He drove us to his favorite Okonomiyaki restaurant. Okonomiyaki is typically described as a Japanese pancake, however it is closer to an American quiche. It is similar to yakiniku in that you cook it at your table, only it is on a hot griddle instead of a coal-fired grill. He ordered us medium marbled beef and pork (which ended up similar to bacon), as well as two different types of salad, an appetizer, and two Okonomiyaki bowls.
The beef and bacon were both flavored with some type of sweet soy sauce and had an excellent flavor. Both were very succulent and we were able to cook them exactly how we wanted.
One salad was similar to western, was large leafy greens with sliced yellow peppers, and sliced diakon. I don’t typically like the diakon, however in its raw sliced form was actually pretty good. It is usually served as mush and flavored. The dressing was light and mild, I think a type of soy sauce. The second salad was a bit more interesting. It had some type of bean sprout, miscellaneous small greens, and what appeared to be pasta. Our Japanese friend would not tell us what it was until after we had tried it. We all tried it and agreed it was good (it was). Grinning like a small child who just pulled one over on mom, he told us the “pasta” in the salad was intestine; I do not know what type. Even though it was good, I couldn’t bring myself to have seconds.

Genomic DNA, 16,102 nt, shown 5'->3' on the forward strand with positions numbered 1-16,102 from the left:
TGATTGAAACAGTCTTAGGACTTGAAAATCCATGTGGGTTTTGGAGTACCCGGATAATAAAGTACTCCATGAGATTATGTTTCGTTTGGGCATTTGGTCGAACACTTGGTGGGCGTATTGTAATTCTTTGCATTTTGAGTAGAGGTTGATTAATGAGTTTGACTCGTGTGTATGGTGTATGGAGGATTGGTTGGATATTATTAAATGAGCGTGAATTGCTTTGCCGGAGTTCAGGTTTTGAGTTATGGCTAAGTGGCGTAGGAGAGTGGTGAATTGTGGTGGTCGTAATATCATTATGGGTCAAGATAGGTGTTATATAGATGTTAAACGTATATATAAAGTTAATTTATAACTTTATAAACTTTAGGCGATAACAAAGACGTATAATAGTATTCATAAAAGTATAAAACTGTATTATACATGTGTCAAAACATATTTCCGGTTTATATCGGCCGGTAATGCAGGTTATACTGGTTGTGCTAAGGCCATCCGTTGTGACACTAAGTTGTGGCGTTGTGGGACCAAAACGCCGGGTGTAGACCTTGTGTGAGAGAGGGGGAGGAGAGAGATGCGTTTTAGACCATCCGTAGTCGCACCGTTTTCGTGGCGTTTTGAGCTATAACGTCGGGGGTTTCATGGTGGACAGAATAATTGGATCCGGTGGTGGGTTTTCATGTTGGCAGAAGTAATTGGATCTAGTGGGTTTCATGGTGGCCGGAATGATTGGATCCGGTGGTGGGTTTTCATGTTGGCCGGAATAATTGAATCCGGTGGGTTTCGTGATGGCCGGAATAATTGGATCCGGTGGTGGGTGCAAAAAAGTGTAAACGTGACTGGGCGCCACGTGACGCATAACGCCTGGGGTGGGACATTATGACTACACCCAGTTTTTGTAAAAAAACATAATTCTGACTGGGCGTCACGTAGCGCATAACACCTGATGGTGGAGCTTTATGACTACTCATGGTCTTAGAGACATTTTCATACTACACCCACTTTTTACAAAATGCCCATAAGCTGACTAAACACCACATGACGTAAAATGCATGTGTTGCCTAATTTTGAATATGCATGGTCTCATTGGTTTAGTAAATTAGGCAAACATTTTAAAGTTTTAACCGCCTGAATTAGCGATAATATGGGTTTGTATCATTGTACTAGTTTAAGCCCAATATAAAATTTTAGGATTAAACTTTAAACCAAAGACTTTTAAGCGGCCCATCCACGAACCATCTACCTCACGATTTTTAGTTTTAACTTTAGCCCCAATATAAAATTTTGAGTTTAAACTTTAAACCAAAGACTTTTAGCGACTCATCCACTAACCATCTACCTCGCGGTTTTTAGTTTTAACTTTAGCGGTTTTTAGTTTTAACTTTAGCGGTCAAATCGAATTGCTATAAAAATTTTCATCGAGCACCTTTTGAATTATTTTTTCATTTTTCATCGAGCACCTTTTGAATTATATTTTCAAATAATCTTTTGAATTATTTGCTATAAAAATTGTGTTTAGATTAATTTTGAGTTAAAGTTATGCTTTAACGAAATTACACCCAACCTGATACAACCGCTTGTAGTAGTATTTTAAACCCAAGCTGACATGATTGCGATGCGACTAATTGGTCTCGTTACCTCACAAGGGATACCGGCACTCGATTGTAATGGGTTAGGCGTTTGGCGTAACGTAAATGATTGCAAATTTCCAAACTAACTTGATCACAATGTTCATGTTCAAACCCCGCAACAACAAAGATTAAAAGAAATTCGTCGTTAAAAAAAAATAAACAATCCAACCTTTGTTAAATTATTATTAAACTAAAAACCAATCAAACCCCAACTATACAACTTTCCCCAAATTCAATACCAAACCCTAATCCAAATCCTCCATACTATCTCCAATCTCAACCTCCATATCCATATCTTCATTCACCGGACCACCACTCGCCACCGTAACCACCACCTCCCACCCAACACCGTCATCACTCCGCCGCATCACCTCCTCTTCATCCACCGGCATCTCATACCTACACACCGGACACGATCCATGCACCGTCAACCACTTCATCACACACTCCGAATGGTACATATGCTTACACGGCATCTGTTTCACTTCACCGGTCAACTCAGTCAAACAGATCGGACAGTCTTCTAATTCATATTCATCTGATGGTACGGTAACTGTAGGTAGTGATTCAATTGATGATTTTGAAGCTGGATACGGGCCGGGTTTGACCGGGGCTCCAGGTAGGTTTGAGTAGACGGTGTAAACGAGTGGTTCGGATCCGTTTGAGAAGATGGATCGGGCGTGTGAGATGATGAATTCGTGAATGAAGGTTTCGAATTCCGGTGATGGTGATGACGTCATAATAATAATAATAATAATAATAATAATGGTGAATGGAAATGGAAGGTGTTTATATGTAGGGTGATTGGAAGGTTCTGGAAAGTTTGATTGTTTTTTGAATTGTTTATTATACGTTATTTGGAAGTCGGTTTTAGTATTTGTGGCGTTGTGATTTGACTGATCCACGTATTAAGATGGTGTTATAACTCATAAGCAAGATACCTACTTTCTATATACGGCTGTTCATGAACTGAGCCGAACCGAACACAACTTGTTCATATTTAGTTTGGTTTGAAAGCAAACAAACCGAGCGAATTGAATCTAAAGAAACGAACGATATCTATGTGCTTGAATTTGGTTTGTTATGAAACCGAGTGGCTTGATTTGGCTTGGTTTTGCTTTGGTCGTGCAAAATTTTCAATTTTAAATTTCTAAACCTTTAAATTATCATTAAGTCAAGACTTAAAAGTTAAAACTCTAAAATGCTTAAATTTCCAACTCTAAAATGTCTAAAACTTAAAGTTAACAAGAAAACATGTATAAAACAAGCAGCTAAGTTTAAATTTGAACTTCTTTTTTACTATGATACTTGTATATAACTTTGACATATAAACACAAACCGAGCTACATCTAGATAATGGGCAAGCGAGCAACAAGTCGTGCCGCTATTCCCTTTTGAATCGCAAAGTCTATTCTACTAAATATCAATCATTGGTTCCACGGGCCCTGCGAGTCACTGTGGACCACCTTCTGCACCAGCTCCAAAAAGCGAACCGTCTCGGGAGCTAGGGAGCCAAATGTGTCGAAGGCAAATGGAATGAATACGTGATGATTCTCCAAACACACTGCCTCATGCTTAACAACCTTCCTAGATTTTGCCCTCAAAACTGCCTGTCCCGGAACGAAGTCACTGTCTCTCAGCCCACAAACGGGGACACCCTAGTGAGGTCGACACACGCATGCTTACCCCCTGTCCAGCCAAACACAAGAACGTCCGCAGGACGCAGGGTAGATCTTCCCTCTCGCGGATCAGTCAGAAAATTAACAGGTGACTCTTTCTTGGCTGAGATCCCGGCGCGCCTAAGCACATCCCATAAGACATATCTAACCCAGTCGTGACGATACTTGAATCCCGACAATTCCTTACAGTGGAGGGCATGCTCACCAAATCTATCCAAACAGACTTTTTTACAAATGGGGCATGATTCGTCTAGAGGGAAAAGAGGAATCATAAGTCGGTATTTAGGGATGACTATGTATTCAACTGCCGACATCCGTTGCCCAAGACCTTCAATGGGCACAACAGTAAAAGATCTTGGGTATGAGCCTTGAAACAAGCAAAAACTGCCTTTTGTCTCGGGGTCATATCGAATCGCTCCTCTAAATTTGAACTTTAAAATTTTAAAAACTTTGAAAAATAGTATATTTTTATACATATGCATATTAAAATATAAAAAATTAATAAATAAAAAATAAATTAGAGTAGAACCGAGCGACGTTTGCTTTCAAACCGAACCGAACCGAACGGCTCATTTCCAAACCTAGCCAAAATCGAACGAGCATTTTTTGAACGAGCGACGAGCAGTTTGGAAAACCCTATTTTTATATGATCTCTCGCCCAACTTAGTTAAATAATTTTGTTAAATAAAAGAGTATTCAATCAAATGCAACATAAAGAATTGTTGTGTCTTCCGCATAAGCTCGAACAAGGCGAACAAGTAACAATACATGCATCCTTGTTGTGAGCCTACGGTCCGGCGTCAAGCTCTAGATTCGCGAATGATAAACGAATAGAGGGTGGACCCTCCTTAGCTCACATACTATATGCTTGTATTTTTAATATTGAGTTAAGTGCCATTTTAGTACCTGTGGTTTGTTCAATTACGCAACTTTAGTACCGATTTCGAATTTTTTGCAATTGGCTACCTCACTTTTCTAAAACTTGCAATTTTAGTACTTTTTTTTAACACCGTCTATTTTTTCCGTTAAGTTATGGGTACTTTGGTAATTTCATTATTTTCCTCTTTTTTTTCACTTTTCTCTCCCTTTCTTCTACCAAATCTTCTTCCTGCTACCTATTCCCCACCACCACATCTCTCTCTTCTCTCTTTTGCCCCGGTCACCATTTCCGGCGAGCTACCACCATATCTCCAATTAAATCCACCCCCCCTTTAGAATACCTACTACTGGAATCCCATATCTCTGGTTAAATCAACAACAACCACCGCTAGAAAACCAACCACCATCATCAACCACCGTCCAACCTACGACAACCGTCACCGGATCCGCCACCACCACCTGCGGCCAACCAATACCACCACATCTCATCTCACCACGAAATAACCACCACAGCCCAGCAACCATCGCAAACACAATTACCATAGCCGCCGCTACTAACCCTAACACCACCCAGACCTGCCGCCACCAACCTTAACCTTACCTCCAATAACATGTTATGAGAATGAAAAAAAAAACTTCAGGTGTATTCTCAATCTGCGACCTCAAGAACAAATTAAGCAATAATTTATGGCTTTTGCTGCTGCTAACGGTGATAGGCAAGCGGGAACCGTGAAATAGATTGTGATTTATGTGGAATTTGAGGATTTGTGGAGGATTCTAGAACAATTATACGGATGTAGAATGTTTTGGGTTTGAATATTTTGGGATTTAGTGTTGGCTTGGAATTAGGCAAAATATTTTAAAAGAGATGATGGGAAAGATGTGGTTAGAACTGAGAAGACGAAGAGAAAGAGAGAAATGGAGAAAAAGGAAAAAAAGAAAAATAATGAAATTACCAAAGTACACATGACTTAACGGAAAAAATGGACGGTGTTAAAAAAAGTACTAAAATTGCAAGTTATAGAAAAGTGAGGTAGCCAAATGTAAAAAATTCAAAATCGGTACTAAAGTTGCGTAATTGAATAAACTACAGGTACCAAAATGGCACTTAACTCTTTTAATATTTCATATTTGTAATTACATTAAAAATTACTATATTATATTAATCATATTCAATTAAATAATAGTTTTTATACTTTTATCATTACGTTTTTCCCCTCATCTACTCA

For the appetizer, again he refused to tell us what it was until we all tried it. All three of us thought it should have been cooked on the griddle before eating, but he insisted no. We tried it, none of us particularly cared for it. Robert liked the taste but not the flavor, Matt and I did not like either. It was fishy, incredibly slimy, and very chewy. It was a very strange combination of slimy and chewy that did not work for me at all. I came close to spitting it out, but did not want to offend our host. I swallowed it down with some Chuhai. After we all tried it, he told us it was raw octopus, one of his favorites.
Chuhai is an alcoholic fruit drink in Japan that is made from Shochu, soda water, and fruit juice. Shochu is popular liquor drink in Japan. It is similar to vodka, except it can be made from sweet potatoes, rice, or sugar cane; sometimes it is made or mixed with fruits or other flavoring. I tried a lime Chuhai and one with a Japanese critus that I cannot recall the name. Both were very good and had not alcohol taste. One could easily drink many of them and be drunk before you know it. Later in the night I tried Shochu (served over ice) that was mixed with tantaka flavoring. I’m not sure what exactly tantaka flavor is, he told me the English translation, but I cannot remember. The taste is kind of pine like with a hint of lemon balm.